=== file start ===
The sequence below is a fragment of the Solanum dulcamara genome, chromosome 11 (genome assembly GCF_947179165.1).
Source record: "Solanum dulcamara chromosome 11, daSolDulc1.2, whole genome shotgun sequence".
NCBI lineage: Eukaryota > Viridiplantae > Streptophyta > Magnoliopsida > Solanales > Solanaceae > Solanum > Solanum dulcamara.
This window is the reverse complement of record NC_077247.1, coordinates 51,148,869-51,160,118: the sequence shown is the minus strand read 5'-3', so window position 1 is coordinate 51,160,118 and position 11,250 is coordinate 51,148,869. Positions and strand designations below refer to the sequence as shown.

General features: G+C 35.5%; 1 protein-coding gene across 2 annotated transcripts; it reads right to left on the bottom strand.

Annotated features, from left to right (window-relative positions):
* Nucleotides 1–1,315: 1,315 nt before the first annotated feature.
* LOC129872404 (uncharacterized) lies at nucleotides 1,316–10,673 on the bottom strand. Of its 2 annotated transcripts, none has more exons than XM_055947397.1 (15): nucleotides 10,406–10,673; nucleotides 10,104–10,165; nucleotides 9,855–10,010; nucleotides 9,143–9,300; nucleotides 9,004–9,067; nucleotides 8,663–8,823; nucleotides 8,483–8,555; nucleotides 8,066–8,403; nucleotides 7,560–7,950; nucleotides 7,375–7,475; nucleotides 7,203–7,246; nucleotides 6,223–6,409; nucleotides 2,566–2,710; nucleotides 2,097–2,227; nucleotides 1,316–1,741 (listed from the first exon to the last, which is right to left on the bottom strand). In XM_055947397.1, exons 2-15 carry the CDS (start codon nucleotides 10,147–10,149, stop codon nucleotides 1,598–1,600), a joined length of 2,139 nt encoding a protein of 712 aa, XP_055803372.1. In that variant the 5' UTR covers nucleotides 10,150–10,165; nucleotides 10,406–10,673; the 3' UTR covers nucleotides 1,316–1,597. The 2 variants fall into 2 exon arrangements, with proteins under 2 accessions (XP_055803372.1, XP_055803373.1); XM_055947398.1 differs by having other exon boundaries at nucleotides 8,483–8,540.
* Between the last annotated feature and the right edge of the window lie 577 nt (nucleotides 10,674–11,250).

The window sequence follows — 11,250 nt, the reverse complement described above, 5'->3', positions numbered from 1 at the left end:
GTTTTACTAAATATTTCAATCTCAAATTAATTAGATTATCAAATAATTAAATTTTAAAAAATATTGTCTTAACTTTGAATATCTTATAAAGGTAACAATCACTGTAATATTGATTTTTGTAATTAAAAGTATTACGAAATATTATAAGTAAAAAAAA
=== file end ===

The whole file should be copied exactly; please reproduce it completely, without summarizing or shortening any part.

The sequence below is a fragment of the Solanum dulcamara genome, chromosome 11 (genome assembly GCF_947179165.1).
Source record: "Solanum dulcamara chromosome 11, daSolDulc1.2, whole genome shotgun sequence".
NCBI lineage: Eukaryota > Viridiplantae > Streptophyta > Magnoliopsida > Solanales > Solanaceae > Solanum > Solanum dulcamara.
This window is the reverse complement of record NC_077247.1, coordinates 51,148,869-51,160,118: the sequence shown is the minus strand read 5'-3', so window position 1 is coordinate 51,160,118 and position 11,250 is coordinate 51,148,869. Positions and strand designations below refer to the sequence as shown.

General features: G+C 35.5%; 1 protein-coding gene across 2 annotated transcripts; it reads right to left on the bottom strand.

Annotated features, from left to right (window-relative positions):
* Nucleotides 1–1,315: 1,315 nt before the first annotated feature.
* LOC129872404 (uncharacterized) lies at nucleotides 1,316–10,673 on the bottom strand. Of its 2 annotated transcripts, none has more exons than XM_055947397.1 (15): nucleotides 10,406–10,673; nucleotides 10,104–10,165; nucleotides 9,855–10,010; nucleotides 9,143–9,300; nucleotides 9,004–9,067; nucleotides 8,663–8,823; nucleotides 8,483–8,555; nucleotides 8,066–8,403; nucleotides 7,560–7,950; nucleotides 7,375–7,475; nucleotides 7,203–7,246; nucleotides 6,223–6,409; nucleotides 2,566–2,710; nucleotides 2,097–2,227; nucleotides 1,316–1,741 (listed from the first exon to the last, which is right to left on the bottom strand). In XM_055947397.1, exons 2-15 carry the CDS (start codon nucleotides 10,147–10,149, stop codon nucleotides 1,598–1,600), a joined length of 2,139 nt encoding a protein of 712 aa, XP_055803372.1. In that variant the 5' UTR covers nucleotides 10,150–10,165; nucleotides 10,406–10,673; the 3' UTR covers nucleotides 1,316–1,597. The 2 variants fall into 2 exon arrangements, with proteins under 2 accessions (XP_055803372.1, XP_055803373.1); XM_055947398.1 differs by having other exon boundaries at nucleotides 8,483–8,540.
* Between the last annotated feature and the right edge of the window lie 577 nt (nucleotides 10,674–11,250).

The window sequence follows — 11,250 nt, the reverse complement described above, 5'->3', positions numbered from 1 at the left end:
GTTTTACTAAATATTTCAATCTCAAATTAATTAGATTATCAAATAATTAAATTTTAAAAAATATTGTCTTAACTTTGAATATCTTATAAAGGTAACAATCACTGTAATATTGATTTTTGTAATTAAAAGTATTACGAAATATTATAAGTAAAAAAAA